What were they thinking? Well, this was a world in which the memory of a cataclysmic war which had killed tens of millions of people was fresh, which appeared to be on the brink of an even more catastrophic conflict, which might be triggered if the adversary developed a weapon believed to permit a decisive preemptive attack or victory through intimidation. In such an environment where everything might be lost through weakness and dilatory progress in weapons research, the prospect of an elevated rate of disease among the general population was weighed against the possibility of tens of millions of deaths in a general conflict and the decision was made to pursue the testing. This may very well have been the correct decision—since you can't test a counterfactual, we'll never know—but there wasn't a general war between the East and West, and to this date no nuclear weapon has been used in war since 1945. But what is shocking and reprehensible is that the élites who made this difficult judgement call did not have the courage to share the facts with the constituents and taxpayers who paid their salaries and bought the bombs that irradiated their children's thyroids with Iodine-131 and bones with Strontium-90. (I'm a boomer. If you want to know just how many big boom clouds a boomer lived through as a kid, hold a sensitive radiation meter up to one of the long bones of the leg; you'll see the elevated beta radiation from the Strontium-90 ingested in milk and immured in the bones [Strontium is a chemical analogue of Calcium].) Instead, they denied the obvious effects, suppressed research which showed the potential risks, intimidated investigators exploring the effects of low level radiation, and covered up assessments of fallout intensity and effects upon those exposed. Thank goodness such travesties of science and public policy could not happen in our enlightened age! An excellent example of mid-fifties AEC propaganda is the Atomic Test Effects in the Nevada Test Site Region pamphlet, available on this site: “Your best action is not to be worried about fall-out. … We can expect many reports that ‘Geiger counters were going crazy here today.’ Reports like this may worry people unnecessarily. Don't let them bother you.”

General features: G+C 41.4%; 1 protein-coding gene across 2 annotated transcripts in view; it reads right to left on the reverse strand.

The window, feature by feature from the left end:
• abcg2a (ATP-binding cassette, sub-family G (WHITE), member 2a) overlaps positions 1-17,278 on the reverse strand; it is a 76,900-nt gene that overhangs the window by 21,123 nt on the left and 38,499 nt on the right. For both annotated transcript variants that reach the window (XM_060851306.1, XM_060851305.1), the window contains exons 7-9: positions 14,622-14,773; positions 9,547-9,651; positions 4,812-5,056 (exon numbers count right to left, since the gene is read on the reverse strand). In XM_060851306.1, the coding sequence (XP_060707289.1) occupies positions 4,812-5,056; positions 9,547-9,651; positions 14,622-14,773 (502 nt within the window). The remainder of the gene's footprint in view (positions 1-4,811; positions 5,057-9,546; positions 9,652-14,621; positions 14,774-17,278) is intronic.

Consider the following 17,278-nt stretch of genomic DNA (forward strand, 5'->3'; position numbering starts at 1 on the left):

This book describes U.S. nuclear testing in Nevada in detail, even giving the precise path the fallout cloud from most detonations took over the country. Pacific detonations are covered in less detail, concentrating on major events and fallout disasters such as Castle Bravo. Soviet tests and the Chelyabinsk-40 disaster are covered more sketchily (fair enough—most details remained secret when the book was written), and British, French, and Chinese atmospheric tests are mentioned only in passing.